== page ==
Chances are, many of you are familiar with OnLive. For those who aren't, it's a streaming games service using cloud gaming, instead of the traditional hardware setup. The advantage of this is that cloud gaming effectively negates the need for high-performance machines; anyone with a broadband connection can, in theory, experience quality gaming without shelling out the cash for a rig, as all processing is done on the company's machines. There have been problems with the service, from lag and quality issues, to the simple headache of having your gaming sessions tied to your internet connection (thus making old fogies like me reluctant to sign up), but it does have the potential to make gaming more accessible to a less "financially blessed" audience. Now Walmart, the company that has always struck me as a sort of Shinra run by Larry the Cable Guy, is getting in the game. VentureBeat has learned that the company is teaming up with Gaikai, a start-up cloud gaming company. The article states that Dead Space II is currently available to try, though after a virtual trek to the Game Center, I've found nothing but videos and information on the title - nor have I found any streaming games, with the exception of Plants vs. Zombies and Tom Clancy's Hawx 2. The rest of the Game Center is pretty well laid out, with screenshots, trailers, information, a countdown timer for pre-orders, and videos, including an "introduction" video for each game.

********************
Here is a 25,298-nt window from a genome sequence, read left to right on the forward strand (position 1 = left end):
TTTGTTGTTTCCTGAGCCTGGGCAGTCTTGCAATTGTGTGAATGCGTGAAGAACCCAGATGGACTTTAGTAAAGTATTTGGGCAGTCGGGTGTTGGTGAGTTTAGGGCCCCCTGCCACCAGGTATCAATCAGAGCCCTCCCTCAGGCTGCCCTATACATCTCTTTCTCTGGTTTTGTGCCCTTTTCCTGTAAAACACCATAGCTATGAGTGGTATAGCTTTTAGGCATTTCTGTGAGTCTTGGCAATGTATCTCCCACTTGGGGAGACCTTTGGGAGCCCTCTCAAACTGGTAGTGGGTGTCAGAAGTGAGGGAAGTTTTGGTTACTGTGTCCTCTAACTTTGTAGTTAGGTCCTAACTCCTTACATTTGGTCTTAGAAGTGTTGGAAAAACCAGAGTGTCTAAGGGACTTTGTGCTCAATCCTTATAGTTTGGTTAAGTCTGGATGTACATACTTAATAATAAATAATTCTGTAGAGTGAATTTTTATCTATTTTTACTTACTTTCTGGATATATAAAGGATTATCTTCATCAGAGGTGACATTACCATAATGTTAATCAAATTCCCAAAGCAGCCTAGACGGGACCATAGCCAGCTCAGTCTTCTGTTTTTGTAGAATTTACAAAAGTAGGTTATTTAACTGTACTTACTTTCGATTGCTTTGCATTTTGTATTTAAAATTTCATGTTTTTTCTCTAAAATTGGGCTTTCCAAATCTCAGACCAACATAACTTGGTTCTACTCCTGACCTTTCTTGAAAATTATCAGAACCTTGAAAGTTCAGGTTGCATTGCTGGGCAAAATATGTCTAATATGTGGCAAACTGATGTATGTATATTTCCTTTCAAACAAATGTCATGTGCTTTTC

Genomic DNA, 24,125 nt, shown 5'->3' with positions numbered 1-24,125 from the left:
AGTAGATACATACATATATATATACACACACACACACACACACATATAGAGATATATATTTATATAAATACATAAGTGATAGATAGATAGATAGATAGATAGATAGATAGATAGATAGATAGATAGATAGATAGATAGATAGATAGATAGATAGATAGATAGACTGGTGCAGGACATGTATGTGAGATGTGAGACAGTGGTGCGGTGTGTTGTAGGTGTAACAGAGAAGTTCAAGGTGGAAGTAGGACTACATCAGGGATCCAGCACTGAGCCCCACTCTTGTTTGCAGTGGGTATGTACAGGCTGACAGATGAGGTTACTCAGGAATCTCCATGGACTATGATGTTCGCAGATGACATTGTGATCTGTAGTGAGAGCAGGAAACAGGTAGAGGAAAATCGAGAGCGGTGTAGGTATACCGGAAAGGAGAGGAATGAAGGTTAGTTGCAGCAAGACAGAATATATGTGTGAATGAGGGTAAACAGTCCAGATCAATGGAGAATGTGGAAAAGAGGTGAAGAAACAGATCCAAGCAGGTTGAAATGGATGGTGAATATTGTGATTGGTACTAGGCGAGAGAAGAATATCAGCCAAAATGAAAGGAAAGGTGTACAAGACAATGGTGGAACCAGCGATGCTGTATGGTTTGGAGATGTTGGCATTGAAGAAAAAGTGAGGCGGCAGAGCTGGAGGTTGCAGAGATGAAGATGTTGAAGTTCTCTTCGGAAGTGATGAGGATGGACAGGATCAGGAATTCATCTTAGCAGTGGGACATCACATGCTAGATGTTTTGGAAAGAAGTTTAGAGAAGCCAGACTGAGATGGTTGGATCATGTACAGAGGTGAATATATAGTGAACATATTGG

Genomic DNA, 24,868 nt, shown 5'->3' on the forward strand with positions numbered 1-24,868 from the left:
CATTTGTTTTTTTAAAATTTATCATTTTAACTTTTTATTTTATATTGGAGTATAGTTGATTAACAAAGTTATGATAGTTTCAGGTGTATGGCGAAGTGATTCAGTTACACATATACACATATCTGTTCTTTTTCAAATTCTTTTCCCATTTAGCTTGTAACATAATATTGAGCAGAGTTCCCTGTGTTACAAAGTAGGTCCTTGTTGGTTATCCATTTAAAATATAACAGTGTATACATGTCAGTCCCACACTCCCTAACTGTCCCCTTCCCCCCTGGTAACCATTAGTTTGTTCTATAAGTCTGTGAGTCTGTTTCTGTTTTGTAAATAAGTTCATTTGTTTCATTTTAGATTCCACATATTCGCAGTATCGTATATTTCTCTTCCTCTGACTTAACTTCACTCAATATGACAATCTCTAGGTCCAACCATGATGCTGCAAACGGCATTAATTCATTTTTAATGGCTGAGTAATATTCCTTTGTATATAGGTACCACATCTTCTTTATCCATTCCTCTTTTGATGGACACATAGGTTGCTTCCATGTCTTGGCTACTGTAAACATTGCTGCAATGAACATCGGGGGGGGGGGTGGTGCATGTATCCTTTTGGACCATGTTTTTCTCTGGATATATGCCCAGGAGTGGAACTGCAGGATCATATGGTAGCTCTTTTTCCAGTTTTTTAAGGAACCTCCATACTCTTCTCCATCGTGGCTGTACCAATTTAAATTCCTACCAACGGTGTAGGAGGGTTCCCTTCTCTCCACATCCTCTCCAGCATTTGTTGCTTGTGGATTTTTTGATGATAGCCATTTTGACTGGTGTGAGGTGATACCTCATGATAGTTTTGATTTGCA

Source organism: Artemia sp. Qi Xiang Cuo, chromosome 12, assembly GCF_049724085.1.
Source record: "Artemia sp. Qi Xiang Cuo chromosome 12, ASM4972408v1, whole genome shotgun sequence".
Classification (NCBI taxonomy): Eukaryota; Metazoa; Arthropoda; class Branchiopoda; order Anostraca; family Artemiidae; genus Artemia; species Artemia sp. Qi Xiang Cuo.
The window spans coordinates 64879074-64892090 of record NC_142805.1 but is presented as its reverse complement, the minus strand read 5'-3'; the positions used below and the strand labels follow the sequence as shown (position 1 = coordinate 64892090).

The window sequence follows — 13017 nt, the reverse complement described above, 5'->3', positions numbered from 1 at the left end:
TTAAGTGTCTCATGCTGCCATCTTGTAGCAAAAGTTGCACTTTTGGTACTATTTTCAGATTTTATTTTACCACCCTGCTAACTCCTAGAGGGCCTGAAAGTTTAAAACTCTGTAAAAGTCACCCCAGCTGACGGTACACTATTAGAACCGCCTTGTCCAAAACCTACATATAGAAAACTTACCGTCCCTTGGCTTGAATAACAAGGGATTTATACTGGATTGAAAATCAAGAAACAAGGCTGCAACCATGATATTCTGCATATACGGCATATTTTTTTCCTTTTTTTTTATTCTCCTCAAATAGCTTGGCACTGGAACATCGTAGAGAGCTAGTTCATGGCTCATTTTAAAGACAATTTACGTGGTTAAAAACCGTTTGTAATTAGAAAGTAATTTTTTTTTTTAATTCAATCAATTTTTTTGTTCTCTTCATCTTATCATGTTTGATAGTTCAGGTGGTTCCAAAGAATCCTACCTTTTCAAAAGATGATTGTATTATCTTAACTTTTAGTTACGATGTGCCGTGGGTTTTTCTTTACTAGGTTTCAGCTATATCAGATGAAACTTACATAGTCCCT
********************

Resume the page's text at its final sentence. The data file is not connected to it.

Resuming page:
I'm not tremendously hot on Walmart - every time I've set foot in one of their stores, I've felt the eerie discomfort of treading on the grave of the American Dream - but to depart from the realm of snark for a brief moment, it is encouraging to see that this model of "try before you buy" might one day become the norm. When I was a lad, we had to wait for our monthly CD from PC Gamer (extra points to anyone who remembers Coconut Monkey) - and we were grateful, albeit reluctantly so. The rise of the internet brought with it the convenience of downloadable demos, but the tedium of waiting for a massive file to worm its way into my computer's mechanical brain is still a bore, and because of this, I'm happy to overlook the potential pitfalls of cloud gaming for the sake of brevity.